A category $mathcal{C}$ consists of pair of classes $(mathcal{C}_0, mathcal{C}_1)$, along with maps $$mathcal{C}_1times_{mathcal{C}_0}mathcal{C}_1rightarrow
mathcal{C}_1rightrightarrows mathcal{C}_0rightarrowmathcal{C}_1.$$
A category is called small, locally small, large, depending on the size of the class $mathcal{C}_1$.

If $mathcal{C}_1$ is a set (which would imply $mathcal{C}_0$ is a set), then, $mathcal{C}$ is called a small category.

If $mathcal{C}_1$ is a proper class, but $mathcal{C}(a,b)$ is a set for each $a,bin mathcal{C}_0$, then, $mathcal{C}$ is called a locally small category.

Anything that does not fall in above two cases is called a large category.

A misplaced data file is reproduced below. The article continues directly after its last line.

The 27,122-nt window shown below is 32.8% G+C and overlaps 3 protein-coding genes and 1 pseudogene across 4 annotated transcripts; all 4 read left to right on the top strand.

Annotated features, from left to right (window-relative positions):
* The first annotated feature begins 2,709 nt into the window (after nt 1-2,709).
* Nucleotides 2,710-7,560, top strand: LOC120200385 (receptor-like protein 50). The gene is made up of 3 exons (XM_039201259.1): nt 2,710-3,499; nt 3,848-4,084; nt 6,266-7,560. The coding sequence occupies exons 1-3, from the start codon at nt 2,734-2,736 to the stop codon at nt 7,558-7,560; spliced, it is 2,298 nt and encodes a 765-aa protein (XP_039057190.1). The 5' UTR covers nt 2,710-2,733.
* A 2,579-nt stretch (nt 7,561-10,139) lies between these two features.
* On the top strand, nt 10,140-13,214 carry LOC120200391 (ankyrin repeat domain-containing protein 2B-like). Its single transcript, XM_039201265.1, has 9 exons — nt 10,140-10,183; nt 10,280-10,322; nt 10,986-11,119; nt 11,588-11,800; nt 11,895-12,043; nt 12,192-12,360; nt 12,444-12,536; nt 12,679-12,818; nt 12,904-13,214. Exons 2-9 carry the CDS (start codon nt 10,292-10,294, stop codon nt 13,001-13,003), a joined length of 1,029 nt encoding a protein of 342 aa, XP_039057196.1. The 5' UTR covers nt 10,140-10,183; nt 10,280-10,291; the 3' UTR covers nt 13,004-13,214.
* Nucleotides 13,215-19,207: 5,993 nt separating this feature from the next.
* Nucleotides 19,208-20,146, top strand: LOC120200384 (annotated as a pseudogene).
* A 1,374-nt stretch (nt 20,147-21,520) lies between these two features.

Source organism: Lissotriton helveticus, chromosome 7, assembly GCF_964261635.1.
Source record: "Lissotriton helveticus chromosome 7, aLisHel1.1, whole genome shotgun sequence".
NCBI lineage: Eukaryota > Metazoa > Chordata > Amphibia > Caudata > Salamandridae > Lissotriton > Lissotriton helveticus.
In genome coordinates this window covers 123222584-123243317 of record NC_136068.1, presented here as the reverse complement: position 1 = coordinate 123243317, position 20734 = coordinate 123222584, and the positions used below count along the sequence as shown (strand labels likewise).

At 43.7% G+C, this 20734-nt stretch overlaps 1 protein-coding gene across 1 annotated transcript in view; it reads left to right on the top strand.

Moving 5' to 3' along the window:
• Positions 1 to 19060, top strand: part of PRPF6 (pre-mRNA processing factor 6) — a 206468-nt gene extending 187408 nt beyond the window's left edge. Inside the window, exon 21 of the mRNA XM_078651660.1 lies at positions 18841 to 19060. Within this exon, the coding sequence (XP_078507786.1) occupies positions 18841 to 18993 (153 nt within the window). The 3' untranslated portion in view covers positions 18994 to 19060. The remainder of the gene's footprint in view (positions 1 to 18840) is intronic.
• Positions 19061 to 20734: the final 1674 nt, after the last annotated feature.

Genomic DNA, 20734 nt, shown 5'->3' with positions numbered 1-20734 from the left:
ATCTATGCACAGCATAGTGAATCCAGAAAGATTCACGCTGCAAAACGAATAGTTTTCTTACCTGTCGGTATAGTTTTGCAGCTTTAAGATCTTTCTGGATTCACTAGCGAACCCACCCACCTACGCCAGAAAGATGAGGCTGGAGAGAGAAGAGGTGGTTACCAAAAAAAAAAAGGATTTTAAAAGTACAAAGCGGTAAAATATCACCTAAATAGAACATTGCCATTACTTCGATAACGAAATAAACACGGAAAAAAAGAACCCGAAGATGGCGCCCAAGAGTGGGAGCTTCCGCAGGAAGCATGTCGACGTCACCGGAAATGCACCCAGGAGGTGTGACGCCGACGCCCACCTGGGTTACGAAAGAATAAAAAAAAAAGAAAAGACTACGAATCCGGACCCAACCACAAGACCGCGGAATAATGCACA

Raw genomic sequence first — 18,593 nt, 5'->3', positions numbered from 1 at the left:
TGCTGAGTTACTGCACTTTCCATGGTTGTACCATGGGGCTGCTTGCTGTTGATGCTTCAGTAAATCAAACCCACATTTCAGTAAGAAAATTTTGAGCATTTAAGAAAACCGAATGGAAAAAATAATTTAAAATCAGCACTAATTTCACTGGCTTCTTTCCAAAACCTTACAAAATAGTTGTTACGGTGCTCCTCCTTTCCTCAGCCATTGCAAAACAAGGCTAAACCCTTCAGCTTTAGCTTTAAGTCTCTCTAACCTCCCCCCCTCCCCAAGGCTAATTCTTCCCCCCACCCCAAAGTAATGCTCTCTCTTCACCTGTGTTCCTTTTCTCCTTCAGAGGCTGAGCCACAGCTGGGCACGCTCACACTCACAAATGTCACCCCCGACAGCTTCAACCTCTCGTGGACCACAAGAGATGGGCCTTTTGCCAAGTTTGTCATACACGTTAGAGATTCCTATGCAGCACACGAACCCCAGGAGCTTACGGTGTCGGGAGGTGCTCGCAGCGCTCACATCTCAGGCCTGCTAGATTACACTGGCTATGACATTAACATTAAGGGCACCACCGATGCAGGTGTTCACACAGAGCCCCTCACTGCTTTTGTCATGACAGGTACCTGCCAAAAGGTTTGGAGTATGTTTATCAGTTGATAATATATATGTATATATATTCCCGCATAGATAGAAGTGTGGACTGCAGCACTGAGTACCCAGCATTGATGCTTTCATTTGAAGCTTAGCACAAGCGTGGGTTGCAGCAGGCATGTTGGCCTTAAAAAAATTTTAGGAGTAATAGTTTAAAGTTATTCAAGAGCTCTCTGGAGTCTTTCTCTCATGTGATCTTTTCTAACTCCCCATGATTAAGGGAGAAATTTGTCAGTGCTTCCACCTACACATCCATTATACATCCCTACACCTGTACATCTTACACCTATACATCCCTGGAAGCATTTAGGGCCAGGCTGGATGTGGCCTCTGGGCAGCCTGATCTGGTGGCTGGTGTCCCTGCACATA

A $2$category is described to be something, that comes with a class $mathcal{C}_0$, a category $mathcal{C}(a,b)$ for each $a,bin mathcal{C}_0$, some more data satisfying some conditions.
If I start with a category that is not locally small, I know that, $mathcal{C}(a,b)$ is not a set. Is it then a “better idea” to consider it as a category, along with some compatibility conditions, instead of “feeling bad” that it is not a set?
Is this how the notion of a $2$category came into picture?
Is the size issue, in any way, related to the necessity of introducing the notion of a $2$category?
Does the same justification hold in introducing the notion of an $n$category?
If none of the above has a fairly positive answer, is there a way to introduce the notion of a $2$category as an outcome of trying to fix the size issue in ordinary category theory? Is there a way to introduce the notion of a $n+1$category as an outcome of trying to fix the size issue in an $n$category?